Turkey: Should become a member of the EU?

Escrito el 6 marzo 2010 por Mikel Aguirre en Economía Global

This week we received the news of an alleged military coup bid in Turkey.  It was an alleged plot of 2003 but once again shows the difficulties this country always faces to achieve stability.

Turkey is a founder member of the United Nations, NATO, OECD and the G-20 Economies. Since October 2005 has begun formal accession negotiations with the EU to become a member but this has not been successfully achieved so far.


Since 2003 there is an accession partnership with Turkey signed by the UE that includes some Political and Economic reforms that have to be enforced within the country.  Since 2005 Turkey has developed a great effort in reducing government deficit, easing the access of foreign companies, and developing what is suppose to be a modern Muslim society compatible with the modern world.  At the beginning of the 21st century Turkey has the second-largest IMF package in the world so Turkey’s monetary policy is something to look after.  The Lira (former new) is now around 0, 50 EUR what is quite as achievement for a country that held the world least valuable currency less that ten years ago. The government efforts to bring the informal economy into the tax net, to cut interest rates, accumulate reserves, secure the banking system and to increase confidence had developed big achievements in the last 8 years.

Do the 2001 economic crisis has been left behind for good? Is the agricultural sector –bigger than any country of the EU- a threat too big for the existing members? Will Erdogan´s AKP bring stability in the next year? May a Muslim country that defends secularism be part of the biggest Christian association of the world?

The Turkey military forces promised to watch closely the party in the government, and as we have seen this week they still do, what is a situation quite unique in a parliamentary democracy in the world


Roberto Marinelli 6 marzo 2010 - 12:24

I believe that Turkey is the Spain’s best friends. Spaniards and turkish both are genetically and religiously very similar, muy morochos y calientes! Our great,
magnificient Country is a scrap of Near Orient set between Africa and Europe.

I love SpainKey!!

Milo Jones 8 marzo 2010 - 13:49

Below is a short piece that I wrote late last year on the geopolitics of Turkish membership for an Austrian publication. I believe that it bears on several questions raised by the note above.

Kind regards,

Milo Jones

Turkey’s Membership is the EU’s Golden Opportunity

Most discussions of Turkish EU membership process are either mired in the EU jargon of the moment, or grounded in the experience of only the last few decades. This internally-focused, short-term perspective is only natural, as it draws on the life experience of Europe’s current leaders and commentators.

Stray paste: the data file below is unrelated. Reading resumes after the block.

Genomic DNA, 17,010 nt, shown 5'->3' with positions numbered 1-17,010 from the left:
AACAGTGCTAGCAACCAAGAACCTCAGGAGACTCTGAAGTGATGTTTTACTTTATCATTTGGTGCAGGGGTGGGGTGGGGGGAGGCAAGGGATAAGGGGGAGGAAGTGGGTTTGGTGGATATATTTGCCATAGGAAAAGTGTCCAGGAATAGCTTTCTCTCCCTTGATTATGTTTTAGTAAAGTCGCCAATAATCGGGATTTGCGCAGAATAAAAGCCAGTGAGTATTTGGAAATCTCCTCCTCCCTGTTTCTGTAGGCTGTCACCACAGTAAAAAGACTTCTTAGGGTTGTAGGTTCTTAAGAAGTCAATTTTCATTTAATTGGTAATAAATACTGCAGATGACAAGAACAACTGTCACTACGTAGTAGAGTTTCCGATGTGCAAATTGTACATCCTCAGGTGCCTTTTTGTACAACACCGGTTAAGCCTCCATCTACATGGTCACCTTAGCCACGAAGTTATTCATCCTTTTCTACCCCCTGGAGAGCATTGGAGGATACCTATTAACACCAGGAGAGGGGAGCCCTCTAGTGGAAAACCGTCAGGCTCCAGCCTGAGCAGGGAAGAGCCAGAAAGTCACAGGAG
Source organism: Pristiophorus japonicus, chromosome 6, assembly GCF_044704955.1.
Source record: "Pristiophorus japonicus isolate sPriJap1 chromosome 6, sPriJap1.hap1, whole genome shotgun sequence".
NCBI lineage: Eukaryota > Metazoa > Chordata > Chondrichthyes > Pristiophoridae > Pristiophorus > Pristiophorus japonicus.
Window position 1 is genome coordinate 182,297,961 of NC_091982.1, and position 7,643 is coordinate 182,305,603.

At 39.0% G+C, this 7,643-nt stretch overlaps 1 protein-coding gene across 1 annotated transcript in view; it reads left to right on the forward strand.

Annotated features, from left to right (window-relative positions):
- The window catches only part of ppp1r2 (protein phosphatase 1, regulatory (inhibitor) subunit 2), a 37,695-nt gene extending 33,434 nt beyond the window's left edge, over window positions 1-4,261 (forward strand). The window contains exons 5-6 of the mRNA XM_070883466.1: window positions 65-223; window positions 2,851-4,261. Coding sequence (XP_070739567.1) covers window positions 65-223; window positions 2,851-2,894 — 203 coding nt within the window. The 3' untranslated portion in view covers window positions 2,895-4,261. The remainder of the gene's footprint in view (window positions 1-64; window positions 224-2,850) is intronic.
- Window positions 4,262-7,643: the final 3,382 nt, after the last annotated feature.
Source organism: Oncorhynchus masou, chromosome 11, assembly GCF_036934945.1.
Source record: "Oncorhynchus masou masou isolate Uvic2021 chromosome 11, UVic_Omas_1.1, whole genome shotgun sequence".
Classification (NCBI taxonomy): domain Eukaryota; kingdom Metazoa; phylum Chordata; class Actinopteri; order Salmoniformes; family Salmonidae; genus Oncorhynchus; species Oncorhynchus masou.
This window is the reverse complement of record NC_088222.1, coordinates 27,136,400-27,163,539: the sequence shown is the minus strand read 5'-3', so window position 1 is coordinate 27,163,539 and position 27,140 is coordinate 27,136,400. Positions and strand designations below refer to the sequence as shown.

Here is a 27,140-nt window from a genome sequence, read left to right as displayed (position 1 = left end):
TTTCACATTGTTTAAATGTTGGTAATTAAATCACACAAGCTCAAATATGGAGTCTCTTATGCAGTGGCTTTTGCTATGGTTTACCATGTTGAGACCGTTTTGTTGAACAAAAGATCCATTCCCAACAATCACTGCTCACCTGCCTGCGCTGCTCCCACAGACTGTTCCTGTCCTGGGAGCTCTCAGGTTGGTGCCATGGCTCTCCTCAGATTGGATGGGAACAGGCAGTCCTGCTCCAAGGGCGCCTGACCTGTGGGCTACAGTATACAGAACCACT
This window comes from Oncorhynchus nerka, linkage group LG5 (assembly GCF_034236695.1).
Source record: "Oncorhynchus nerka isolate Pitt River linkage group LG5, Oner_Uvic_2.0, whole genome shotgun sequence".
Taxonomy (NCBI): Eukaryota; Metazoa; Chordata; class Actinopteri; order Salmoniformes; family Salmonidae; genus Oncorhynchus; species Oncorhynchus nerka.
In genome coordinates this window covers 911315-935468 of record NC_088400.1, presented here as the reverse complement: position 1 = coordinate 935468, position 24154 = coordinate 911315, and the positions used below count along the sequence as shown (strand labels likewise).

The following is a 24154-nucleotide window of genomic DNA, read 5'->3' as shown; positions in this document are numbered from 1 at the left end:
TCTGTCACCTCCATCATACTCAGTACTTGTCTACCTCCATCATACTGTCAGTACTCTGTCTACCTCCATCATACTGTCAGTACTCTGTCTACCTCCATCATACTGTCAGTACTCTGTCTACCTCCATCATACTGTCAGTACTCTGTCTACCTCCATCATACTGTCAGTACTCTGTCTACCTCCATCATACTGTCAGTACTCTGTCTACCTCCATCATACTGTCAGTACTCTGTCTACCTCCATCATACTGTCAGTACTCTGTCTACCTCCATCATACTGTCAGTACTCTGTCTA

It is possible to argue, however, that such a technical, short-term perspective on the Turkish-EU membership process is misleading, because it overlooks the fact that the last ninety years or so have been an anomaly in Turkish history. Since World War I, Turkey has been relatively insular, but the geopolitical circumstances that created that behavior have changed. Turkey is resuming its place as the natural economic pivot of three continents, and this fact should underpin discussions of Turkey’s future membership in the EU.

As a result of its unique geographic vantage point, the Ottoman Empire (with today’s Turkey at its heart), was an important regional force – and a key element of the European balance of power – for centuries. Indeed, as soon as the old theological worldview within Europe began to be replaced by state interest in the mid-17th Century, the Ottoman Empire was treated by European nations – at least de facto – as an actor that observed fully the norms of European public law (jus publicum Europeum). In the 19th Century, the Sublime Porte even became a de jure member of the Concert of Europe (via the Treaty of Paris, 1856).

This full participation in Europe ended at the conclusion of World War I, and Turkey was forced to focus inward. Why? First came the collapse of the Ottoman Empire, followed quickly by the Turkish War for Independence, the proclamation of the Turkish Republic, and the formal end of the Caliphate in 1924. Shorn of its Empire, and struggling to create the world’s first secular state governing a Muslim population, Turkey ended half a millennium of international activism and regional leadership, and it had to spend the three decades rebuilding internally.

With the emergence of the Cold War Turkey continued reform, but its leaders recognized that many of its historical trade routes and traditional cultural links were now closed. In response, in 1959 Turkey applied to join what was then the European Economic Community, signing the “Ankara Agreement” (that aimed for full Turkish membership in the EEC) in 1964. Since then, progress towards Turkish membership in the EU has been relatively slow: Turkey signed a Customs Union agreement with the EU in 1995, and was officially recognised as a candidate for full membership only on 12 December 1999, at the Helsinki summit of the European Council.